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Sage Minutes Confirm Scientists Warned Last Month Only A “Complete Border Closure” Could Stop New Variants Entering The UK

The government has not decided to introduce hotel quarantine for all passengers arriving in the UK (PA)

3 min read

Documents reveal the government’s top scientific advisors did warn last month only a “complete, pre-emptive closure of borders” could fully prevent new variants of Covid-19 coming into the UK.

Downing Street denied this was the case but minutes from a Sage meeting on January 21 say: “No intervention, other than a complete, pre-emptive closure of borders, or the mandatory quarantine of all visitors upon arrival in designated facilities, irrespective of testing history, can get close to fully prevent the importation of cases or new variants.”

Instead of implementing that the government announced six days later it would not shut the country’s borders entirely, and would only introduce mandatory hotel quarantine to passengers coming from a list of 33 countries designated as Covid variant hotspots.

The policy is due to come into force on February 15, more than three weeks after the meeting took place.

After a leaked version of the minutes were published by The Times earlier this week Number 10 denied the recommendation of its scientific advisors had been to totally shut the UK’s border.

The prime minister’s official spokesman said: “Sage did not actually advise the government to completely close borders or call for a blanket quarantine on travels.”

But the official record of the meeting, published on the government’s own website this lunchtime, said: “Reactive, geographically targeted travel bans cannot be relied upon to stop importation of new variants, due to the lag between the emergence and identification of variants of concern, as well as the potential for indirect travel via a third country.”

Last night the government published its plan to quarantine some international arrivals for 10 days in approved hotels, and is now trying to book thousands of rooms near airports.

It is understood travellers will be asked to pay around £80 per night and will be given three meals a day via room service, with security guards deployed to make sure they stay in place.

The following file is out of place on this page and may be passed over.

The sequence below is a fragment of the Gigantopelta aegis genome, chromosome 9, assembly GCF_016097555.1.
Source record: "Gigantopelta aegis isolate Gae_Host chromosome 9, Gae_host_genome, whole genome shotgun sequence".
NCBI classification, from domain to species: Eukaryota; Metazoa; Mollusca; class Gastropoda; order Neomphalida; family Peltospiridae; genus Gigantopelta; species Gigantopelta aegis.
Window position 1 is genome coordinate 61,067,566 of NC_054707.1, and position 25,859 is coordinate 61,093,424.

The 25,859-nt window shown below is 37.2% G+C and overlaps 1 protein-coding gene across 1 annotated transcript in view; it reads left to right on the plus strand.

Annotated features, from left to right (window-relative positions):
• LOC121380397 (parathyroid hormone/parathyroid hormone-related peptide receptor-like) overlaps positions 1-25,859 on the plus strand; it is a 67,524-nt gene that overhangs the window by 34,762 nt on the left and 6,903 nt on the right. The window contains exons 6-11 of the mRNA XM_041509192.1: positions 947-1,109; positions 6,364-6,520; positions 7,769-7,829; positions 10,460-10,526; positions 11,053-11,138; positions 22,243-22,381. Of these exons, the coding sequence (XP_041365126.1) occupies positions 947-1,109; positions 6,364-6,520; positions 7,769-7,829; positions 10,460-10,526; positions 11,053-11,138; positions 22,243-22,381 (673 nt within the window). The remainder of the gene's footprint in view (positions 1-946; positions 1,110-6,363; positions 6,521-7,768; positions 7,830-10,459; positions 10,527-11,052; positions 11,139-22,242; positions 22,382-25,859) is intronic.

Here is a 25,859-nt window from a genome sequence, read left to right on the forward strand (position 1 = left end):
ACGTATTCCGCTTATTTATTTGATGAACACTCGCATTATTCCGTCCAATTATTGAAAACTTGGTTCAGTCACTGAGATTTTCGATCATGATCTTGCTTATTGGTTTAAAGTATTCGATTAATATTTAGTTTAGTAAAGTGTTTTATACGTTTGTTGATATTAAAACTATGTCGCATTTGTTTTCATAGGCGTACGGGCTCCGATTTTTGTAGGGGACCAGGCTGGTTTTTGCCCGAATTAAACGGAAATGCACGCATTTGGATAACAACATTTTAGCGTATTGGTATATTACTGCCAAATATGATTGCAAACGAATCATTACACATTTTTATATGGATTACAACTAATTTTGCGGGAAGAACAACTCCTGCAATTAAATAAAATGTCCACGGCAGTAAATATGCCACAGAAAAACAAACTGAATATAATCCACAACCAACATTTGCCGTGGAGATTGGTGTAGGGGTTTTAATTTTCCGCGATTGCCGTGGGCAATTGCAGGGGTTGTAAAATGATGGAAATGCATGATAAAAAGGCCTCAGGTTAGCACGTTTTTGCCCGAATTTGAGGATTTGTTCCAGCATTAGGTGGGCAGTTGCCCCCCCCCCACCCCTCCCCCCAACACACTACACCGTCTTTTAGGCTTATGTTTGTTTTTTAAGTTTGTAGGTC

The Telegraph reported they will be required to take a coronavirus test on the second and eighth days of their stay, with a negative result needed in order for them to leave.

The government will pay around £55million up front and try to recoup the money from passengers, the paper said.

It comes after PoliticsHome reported the department for health and social care (DHSC) officials have been in touch with the New Zealand government to ask how they managed their successful Covid-19 isolation hotels, but their conversations started only last week.

A DHSC spokesman said: "We are now working at pace to secure the facilities we need to roll out managed quarantine for British nationals returning home from the most high-risk countries," the spokesman said.

"In the face of new variants, it is important that the Government continues to take the necessary steps to protect people and save lives."

But Labour’s shadow home secretary Nick Thomas-Symonds said the government was again doing "too little, too late".

"It is beyond comprehension that these measures won't even start until February 15," he said.

"We are in a race against time to protect our borders against new Covid strains.

"Yet hotel quarantine will come into force more than 50 days after the South African strain was discovered.

"Even when these measures eventually begin, they will not go anywhere near far enough to be effective in preventing further variants."

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